Central European Culture in Search of a Theory, or:
the Lure of “Post/colonial Studies”

Markus Reisenleitner

German-speaking scholarship has recently seen an extended and – in some cases quite heated – discussion about how (what is being described as) “post/colonial studies” could provide viable theoretical models and an explanatory framework for approaching cultural processes and developments in the Habsburg lands during the nineteenth century (cf. Kakanien Revisited). These discussions seem particularly relevant to the major concerns of spacesofidentity.net because they are driven by, and share with our journal, a desire to make a political intervention against appropriations of the idea of Central Europe as an essentialized space with a common heritage and a common culture for contemporary political claims of hegemony and nostalgia through glorified imaginings of the Habsburg past. By drawing out the parallels between the English and French empires and the Habsburg lands, the term empire is used strategically to draw attention to cultural processes which establish hierarchies and motivate oppression and centralization on the basis of locality, history and language.

The debate seems to have been mostly sparked by a desire to formulate new approaches to the literature of the Habsburg lands, understood as the leading genre (“Leitkultur, Ruthner 4). My impression is that this proposed turn to “postcolonial studies” is motivated by two separate yet related considerations: On an historical level, it tries to explore and highlight parallels between the situation of colonized parts of the French and English empires during the nineteenth century on one hand, and the imposition of Habsburg rule in Central and Eastern Europe, understood as internal colonization, on the other – a potent political intervention against reactionary images of Habsburg rule which paint a rosy picture of a federation of lands united by the benevolent multiculturalism of the dynasty, doomed to vanish through the irruptions of unfortunate and unmotivated nationalisms; and on a methodological level postcolonial studies are regarded as a more or less homogeneous set of methods that can be added to an already potent mix of idealist philosophy and systems theory, in the name of interdisciplinarity. The expectations in this cocktail are by no means understated:

Das Ziel wäre nichts weniger als eine kritische Revision der Darstellungsformen der k.(u.)k. Monarchie, in jeder Bedeutung dieses Genitivs. Eine neue Sichtweise, die ebenso nationalismuskritisch operiert wie sie auch das nostalgische Klischee vom ‘k.u.k.-Multikulturalismus’ kritisch hinterfragt. Dies könnte vielleicht sogar einen Paradigmenwechsel bedeuten, in jedem Fall aber einen Beitrag zu einer sinnvollen kulturwissenschaftlichen ‘Globalisierung’ der Philologien, die auf diese Weise ihre engen, d.h. willkürlich aufgezogenen nationalstaatlichen und -literarischen Grenzen überdenken könnten – und sich zugleich einen alten Traum erfüllen, nämlich einen ersten Schritt hin zu einer übernationalen Literaturgeschichte der k.(u.)k. Monarchie zu setzen... (Ruthner 4)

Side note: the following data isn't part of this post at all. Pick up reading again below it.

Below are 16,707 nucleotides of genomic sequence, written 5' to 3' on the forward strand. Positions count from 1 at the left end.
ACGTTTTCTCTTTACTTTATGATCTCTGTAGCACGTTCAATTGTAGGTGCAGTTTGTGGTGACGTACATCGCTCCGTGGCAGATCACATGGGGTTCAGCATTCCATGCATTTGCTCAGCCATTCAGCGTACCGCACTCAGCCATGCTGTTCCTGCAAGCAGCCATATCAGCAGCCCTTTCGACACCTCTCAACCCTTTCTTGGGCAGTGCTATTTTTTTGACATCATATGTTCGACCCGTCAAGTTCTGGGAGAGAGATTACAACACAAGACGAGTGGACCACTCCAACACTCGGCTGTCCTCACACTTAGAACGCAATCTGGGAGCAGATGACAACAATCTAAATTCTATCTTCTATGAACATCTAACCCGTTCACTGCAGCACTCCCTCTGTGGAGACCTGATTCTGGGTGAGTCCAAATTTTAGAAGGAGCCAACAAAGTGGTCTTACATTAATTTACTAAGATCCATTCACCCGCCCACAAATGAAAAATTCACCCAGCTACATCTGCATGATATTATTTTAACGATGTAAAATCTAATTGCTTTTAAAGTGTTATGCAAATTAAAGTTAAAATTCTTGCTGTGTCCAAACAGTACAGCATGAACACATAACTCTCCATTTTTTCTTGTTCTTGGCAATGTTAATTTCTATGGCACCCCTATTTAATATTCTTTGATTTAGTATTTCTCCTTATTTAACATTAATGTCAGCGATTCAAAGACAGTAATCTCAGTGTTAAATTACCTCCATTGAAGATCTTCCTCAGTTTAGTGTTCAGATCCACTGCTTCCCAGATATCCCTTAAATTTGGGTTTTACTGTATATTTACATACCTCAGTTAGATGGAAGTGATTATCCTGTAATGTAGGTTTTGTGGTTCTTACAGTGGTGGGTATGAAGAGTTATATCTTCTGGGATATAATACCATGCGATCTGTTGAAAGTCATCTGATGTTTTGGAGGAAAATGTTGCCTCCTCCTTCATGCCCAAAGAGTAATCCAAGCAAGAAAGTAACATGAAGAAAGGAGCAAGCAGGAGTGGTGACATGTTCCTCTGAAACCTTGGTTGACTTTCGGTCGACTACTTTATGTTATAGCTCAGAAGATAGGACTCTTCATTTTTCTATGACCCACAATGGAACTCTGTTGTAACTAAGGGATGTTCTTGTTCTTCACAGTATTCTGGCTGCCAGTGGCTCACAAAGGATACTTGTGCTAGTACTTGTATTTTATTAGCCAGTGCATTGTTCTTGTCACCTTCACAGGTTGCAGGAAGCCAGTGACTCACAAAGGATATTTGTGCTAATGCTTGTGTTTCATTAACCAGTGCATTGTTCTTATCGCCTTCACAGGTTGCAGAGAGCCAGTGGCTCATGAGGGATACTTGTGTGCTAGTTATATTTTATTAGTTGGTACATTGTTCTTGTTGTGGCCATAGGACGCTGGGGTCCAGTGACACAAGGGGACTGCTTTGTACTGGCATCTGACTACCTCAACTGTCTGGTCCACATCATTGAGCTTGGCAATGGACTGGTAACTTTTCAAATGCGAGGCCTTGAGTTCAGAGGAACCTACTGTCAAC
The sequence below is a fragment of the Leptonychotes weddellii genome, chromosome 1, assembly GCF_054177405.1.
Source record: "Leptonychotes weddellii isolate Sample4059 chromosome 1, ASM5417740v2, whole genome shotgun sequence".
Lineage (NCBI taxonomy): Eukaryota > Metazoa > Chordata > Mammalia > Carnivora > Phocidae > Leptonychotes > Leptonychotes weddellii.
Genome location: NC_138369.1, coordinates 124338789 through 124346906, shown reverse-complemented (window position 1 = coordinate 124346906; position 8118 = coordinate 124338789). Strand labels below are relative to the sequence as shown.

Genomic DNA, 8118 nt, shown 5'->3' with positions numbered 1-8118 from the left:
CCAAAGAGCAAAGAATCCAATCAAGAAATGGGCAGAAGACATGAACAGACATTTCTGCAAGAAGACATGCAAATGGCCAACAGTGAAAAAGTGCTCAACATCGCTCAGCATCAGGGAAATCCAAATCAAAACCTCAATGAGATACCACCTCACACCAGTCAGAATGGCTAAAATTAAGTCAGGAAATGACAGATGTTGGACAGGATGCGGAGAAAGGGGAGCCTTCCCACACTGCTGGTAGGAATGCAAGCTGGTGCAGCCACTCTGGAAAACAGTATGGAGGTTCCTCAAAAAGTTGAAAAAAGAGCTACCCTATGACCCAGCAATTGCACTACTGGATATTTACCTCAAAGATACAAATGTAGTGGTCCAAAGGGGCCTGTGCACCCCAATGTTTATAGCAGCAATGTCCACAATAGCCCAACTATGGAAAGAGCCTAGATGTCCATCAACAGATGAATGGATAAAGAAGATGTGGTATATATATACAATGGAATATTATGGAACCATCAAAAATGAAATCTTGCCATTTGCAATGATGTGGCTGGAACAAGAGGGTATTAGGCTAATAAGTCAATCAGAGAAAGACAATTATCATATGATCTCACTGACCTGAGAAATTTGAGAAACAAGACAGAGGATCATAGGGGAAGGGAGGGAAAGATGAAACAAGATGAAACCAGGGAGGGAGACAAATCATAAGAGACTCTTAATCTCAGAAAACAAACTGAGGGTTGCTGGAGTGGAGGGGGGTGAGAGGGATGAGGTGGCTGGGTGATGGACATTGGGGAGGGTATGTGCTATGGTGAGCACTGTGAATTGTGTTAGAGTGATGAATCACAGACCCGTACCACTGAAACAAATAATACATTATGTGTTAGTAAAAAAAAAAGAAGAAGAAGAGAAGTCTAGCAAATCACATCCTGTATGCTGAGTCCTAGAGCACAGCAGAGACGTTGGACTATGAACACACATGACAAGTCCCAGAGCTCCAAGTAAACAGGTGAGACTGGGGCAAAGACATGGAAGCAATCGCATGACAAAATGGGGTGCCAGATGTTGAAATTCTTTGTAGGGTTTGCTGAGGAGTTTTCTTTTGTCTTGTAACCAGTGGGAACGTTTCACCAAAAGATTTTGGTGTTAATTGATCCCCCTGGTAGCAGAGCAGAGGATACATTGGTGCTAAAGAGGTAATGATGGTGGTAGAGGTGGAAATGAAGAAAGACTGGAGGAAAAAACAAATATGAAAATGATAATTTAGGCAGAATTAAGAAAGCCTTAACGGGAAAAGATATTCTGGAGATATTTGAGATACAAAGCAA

[The goal would be nothing less than a critical revision of the representational forms of the k&k monarchy, with an emphasis on the multiple meanings of the final ‘of.’ A new way of seeing, which scrutinizes nationalism as critically as it interrogates the nostalgic cliché of ‘k&k multiculturalism.’ This could possibly even mean a paradigm shift, but it is in any case a contribution to a meaningful cultural research approach to the ‘globalization’ of philologies, which in this way could reconsider its narrow, arbitrary national borders – and at the same time fulfill an old dream, namely in taking a first step in the direction of a supranational literary history of the k&k monarchy... ]

While such an imperative may strike readers familiar with tossings of this particular methodological gauntlet into the Central European fray as outdated (see Tötösy), this is not my concern here. More than in its reiterations, I am interested in the reasons, processes and consequences of the methodological decisions that continue to inform this move.

I want to leave aside for the moment the historical question of parallels between the Habsburg lands and the French and English empires in regard to patterns of cultural domination. I do not think there is any merit or usefulness in establishing a beauty parade of geographical areas vying for the top spot of ‘most oppressed in the past.’ The question has been discussed widely in regard to the inner colonization of Wales and Ireland, the positions are staked out quite clearly, and twenty years of debate have made it clear that vectors of (cultural) oppression and domination are manifold and run along multiple axes. It seems to me that the question of race, so central in Frantz Fanon’s work, is hard to circumnavigate when tackling postcolonial theory, but these questions have been dealt with extensively elsewhere, and have accompanied postcolonial theory from its earliest stages.